Changing the car-rental business, one minute at a time

Devised with tourists in mind, the common car-hire agency rents vehicles by the day or week. But for city-dwellers, the occasional need for wheels is usually measured in minutes or hours, not days. One upstart company, parented by two car-business giants, has a solution.

Car2go is an urban car-share concept conceived by Daimler Mobility. It is an idea that has put a total 7,000 of Daimler’s Smart Fortwo cars in 22 cities worldwide, with Milan being the latest. They’ve also signed up 375,000 people who, for a minimal membership fee (€19 in Europe, $35 in the US and Canada), can take one of those cars for a spin any time they like. It’s a pay-by-the-minute (€0.29 per minute, to be precise), fully self-serve car rental option, based on the ability to of smartphone apps to find a nearby Fortwo. As with other car-sharing services, including BMW’s DriveNow and Volkswagen’s Quicar, Car2go members merely swipe a card against the reading device mounted inside the windshield of a parked car, enter a PID code in the dash display, grab the key from the glovebox and they’re on their way. It’s a micro car rental solution, in more ways than one – though one aimed, from conception, towards urban dwellers, not tourists.

For the traveller in Europe, however, Car2go seems like an ideal solution – particularly with Milan sweetening a list that contains Amsterdam, London and Berlin. Trains between European cities are exceptional and usually deliver their chargers right to the heart of downtown. From there, a quick taxi to a hotel, a metro rail to other parts of the city and then – in the interest of exploring a city in the ambling way tourists are so comfortable – a ride in a medieval-village-friendly Smart car for jaunts to obscure restaurants, hidden plazas and other slices of life viewed through the driver’s side window.

It shouldn’t surprise that car rental powerhouse Europcar is a 25% shareholder in Car2go. The company’s current ad slogan, “Moving your way”, is consistent with a business philosophy of being close to customers’ mobility needs. Fabrizio Ruggiero, CEO of Europcar Italy, says the company encourages a kind of “virtuous cross-selling.”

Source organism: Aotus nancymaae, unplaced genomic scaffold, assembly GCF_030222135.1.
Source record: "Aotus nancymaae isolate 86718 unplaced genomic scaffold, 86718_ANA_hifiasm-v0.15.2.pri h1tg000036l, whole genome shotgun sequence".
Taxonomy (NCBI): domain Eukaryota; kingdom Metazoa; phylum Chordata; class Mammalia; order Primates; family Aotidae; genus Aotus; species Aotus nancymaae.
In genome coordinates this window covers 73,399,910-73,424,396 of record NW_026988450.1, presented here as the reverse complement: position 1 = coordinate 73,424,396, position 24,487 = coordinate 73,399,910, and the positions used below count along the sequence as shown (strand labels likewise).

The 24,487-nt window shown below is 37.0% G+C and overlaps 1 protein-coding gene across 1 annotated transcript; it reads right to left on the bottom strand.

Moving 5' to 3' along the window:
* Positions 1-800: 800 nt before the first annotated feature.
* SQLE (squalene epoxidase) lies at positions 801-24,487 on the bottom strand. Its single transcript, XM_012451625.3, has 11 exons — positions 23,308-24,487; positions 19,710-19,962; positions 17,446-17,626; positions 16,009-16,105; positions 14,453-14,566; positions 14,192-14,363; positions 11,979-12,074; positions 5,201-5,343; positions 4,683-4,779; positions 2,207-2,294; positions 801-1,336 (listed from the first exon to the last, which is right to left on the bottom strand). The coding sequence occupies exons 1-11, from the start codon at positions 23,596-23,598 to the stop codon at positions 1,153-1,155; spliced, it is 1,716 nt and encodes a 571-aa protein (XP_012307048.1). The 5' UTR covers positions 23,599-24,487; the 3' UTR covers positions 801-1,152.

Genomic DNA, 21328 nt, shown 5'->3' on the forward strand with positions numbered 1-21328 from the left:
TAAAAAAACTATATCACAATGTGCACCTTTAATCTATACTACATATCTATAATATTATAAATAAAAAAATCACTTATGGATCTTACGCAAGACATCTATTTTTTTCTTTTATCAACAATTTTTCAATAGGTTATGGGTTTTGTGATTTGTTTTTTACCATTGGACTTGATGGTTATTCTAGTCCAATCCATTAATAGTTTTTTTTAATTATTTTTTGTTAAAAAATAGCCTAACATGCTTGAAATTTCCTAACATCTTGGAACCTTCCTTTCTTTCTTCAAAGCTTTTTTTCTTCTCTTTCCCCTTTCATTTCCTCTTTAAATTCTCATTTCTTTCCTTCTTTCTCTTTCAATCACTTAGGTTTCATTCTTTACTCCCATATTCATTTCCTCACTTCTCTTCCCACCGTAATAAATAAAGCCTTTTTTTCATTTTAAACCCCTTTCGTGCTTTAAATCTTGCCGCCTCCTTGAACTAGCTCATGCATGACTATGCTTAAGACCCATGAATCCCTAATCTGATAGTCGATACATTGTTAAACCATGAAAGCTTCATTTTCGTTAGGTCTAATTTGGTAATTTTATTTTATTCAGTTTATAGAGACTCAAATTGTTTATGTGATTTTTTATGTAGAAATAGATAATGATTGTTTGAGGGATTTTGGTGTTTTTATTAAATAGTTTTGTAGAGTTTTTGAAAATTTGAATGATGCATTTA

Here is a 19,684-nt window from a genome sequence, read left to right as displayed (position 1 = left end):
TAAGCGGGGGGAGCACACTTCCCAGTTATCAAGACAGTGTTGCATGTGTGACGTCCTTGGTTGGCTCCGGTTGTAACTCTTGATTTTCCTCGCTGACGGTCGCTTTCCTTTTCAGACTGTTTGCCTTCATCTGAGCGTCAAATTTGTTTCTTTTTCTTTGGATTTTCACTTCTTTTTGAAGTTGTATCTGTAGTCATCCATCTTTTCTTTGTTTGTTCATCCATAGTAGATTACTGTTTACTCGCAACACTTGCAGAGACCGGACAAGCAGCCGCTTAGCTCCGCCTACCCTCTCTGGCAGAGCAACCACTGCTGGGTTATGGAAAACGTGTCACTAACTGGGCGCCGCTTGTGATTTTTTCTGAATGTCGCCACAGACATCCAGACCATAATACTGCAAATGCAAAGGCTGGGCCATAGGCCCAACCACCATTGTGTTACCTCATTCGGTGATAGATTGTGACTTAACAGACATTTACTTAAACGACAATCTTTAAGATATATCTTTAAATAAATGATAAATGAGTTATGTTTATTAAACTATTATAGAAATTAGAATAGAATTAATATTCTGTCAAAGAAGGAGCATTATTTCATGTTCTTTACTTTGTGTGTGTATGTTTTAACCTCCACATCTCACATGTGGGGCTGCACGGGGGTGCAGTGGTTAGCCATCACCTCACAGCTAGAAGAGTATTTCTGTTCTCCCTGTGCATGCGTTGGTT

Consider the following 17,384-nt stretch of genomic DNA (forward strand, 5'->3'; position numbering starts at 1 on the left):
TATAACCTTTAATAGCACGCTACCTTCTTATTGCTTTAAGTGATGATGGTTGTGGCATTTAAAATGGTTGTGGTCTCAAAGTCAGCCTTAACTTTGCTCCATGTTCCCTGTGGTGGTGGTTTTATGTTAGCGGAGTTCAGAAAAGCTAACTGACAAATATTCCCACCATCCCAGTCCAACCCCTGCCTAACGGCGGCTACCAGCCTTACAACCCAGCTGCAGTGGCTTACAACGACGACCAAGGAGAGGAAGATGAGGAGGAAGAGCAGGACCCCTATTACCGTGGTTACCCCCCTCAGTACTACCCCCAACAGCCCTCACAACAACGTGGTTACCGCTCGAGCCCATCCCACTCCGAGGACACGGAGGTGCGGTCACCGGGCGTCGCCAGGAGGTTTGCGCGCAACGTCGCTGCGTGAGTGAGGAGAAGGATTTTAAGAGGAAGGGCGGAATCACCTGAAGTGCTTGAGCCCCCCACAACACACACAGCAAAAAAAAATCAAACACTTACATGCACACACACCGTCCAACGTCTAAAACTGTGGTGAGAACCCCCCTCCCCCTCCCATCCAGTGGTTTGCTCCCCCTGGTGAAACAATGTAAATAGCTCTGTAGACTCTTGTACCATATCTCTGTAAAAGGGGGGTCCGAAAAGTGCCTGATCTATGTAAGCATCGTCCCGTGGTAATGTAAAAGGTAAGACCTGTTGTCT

“For example,” he says, “one of our incoming customers, arriving in Milan and meaning to visit the city for a few days before he takes his Europcar vehicle for a tour in the peninsula, might take advantage of the Car2go while staying downtown.” It’s also easy; there’s a Car2go drop-off location near every Europcar office in Milan, and Car2go members receive a 15% discount off Europcar’s best daily rates.

So, should a Car2go member from Austin, or Miami, or Seattle book a flight for a European sojourn? Not so fast.

Currently, city-to-city roaming is only allowed within a single country. If a driver wants to rent in Vienna, or Milan, or Ulm (yeah, Ulm), documentation must be presented in each country. For Italy, that means a driver’s license that is valid in the country, a passport, a mailing address, a credit card and a mobile number, and those documents will have to be physically verified at a Car2go office. Additionally, making a switch from Car2go to Europcar – while logistically simple thanks to dedicated Car2go parking near most Europcar offices – requires a new round of paperwork, and possibly different documentation. In short, call before you go.

But there are inklings of changes, faint promises of international registration and glimpses of a glorious world to come, in which a card in the wallet can be used to quickly access a car anywhere in the world.

Car2go is on board with that vision of the future. Nicholas Cole, president and CEO of Car2go North America, notes, “We are working towards further enhancing the convenience of our service by facilitating access between international Car2go cities.”

In the meantime, all that stands between car-sharing and a perfect Italian vacation solution is a streamlining of both the agency and host nation’s bureaucracies. By the time that’s sorted out, we will probably be renting flying cars – something Daimler is no doubt working on already.